digits in the same order (e.g. 594594). Explain why whatever digits
you choose the number will always be divisible by 7, 11 and 13.
Four bags contain a large number of 1s, 3s, 5s and 7s. Pick any ten numbers from the bags above so that their total is 37.
Can you find sets of sloping lines that enclose a square?
Caroline and James pick sets of five numbers. Charlie chooses three of them that add together to make a multiple of three. Can they stop him?
Can you tangle yourself up and reach any fraction?
Explore the effect of combining enlargements.
How could Penny, Tom and Matthew work out how many chocolates there
are in different sized boxes?
It starts quite simple but great opportunities for number discoveries and patterns!
Can you describe this route to infinity? Where will the arrows take you next?
Explore the effect of reflecting in two intersecting mirror lines.
Can you find an efficient method to work out how many handshakes
there would be if hundreds of people met?
A country has decided to have just two different coins, 3z and 5z
coins. Which totals can be made? Is there a largest total that
cannot be made? How do you know?
We can show that (x + 1)² = x² + 2x + 1 by considering
the area of an (x + 1) by (x + 1) square. Show in a similar way
that (x + 2)² = x² + 4x + 4
It would be nice to have a strategy for disentangling any tangled
Charlie has moved between countries and the average income of both
has increased. How can this be so?
How many pairs of numbers can you find that add up to a multiple of 11? Do you notice anything interesting about your results?
Can all unit fractions be written as the sum of two unit fractions?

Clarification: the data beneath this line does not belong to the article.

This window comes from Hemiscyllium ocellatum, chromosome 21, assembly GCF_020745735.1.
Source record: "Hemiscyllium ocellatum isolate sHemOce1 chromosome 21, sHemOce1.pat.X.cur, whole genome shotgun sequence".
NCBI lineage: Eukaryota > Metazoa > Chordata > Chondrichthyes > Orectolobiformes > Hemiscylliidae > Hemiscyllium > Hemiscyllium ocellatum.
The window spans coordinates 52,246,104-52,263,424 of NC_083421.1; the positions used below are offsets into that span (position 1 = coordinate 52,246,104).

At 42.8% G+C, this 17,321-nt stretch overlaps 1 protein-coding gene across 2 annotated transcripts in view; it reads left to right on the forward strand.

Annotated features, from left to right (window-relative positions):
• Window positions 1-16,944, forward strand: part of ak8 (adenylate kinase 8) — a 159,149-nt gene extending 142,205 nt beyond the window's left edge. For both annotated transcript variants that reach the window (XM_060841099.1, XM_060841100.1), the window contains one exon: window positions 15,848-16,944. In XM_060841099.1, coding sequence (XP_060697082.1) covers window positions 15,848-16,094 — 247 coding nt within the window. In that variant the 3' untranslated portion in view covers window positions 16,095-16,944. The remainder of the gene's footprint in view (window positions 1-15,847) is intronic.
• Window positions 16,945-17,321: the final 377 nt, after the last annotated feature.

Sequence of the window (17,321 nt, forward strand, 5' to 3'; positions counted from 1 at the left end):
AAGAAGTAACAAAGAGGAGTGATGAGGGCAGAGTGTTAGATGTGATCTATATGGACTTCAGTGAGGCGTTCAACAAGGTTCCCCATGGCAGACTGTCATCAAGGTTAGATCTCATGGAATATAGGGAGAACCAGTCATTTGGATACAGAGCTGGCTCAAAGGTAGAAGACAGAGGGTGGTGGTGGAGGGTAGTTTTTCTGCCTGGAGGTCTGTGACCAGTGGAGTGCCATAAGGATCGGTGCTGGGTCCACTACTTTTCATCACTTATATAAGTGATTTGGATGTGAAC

Take any whole number between 1 and 999, add the squares of the
digits to get a new number. Make some conjectures about what
happens in general.
Take any two positive numbers. Calculate the arithmetic and geometric means. Repeat the calculations to generate a sequence of arithmetic means and geometric means. Make a note of what happens to the. . . .
Explore the effect of reflecting in two parallel mirror lines.
Can you explain how this card trick works?
In how many ways can you arrange three dice side by side on a
surface so that the sum of the numbers on each of the four faces
(top, bottom, front and back) is equal?
With one cut a piece of card 16 cm by 9 cm can be made into two pieces which can be rearranged to form a square 12 cm by 12 cm. Explain how this can be done.
Take a look at the multiplication square. The first eleven triangle
numbers have been identified. Can you see a pattern? Does the
The NRICH team are always looking for new ways to engage teachers
and pupils in problem solving. Here we explain the thinking behind
Can you explain the strategy for winning this game with any target?
What are the areas of these triangles? What do you notice? Can you generalise to other "families" of triangles?
How many moves does it take to swap over some red and blue frogs? Do you have a method?
What size square corners should be cut from a square piece of paper to make a box with the largest possible volume?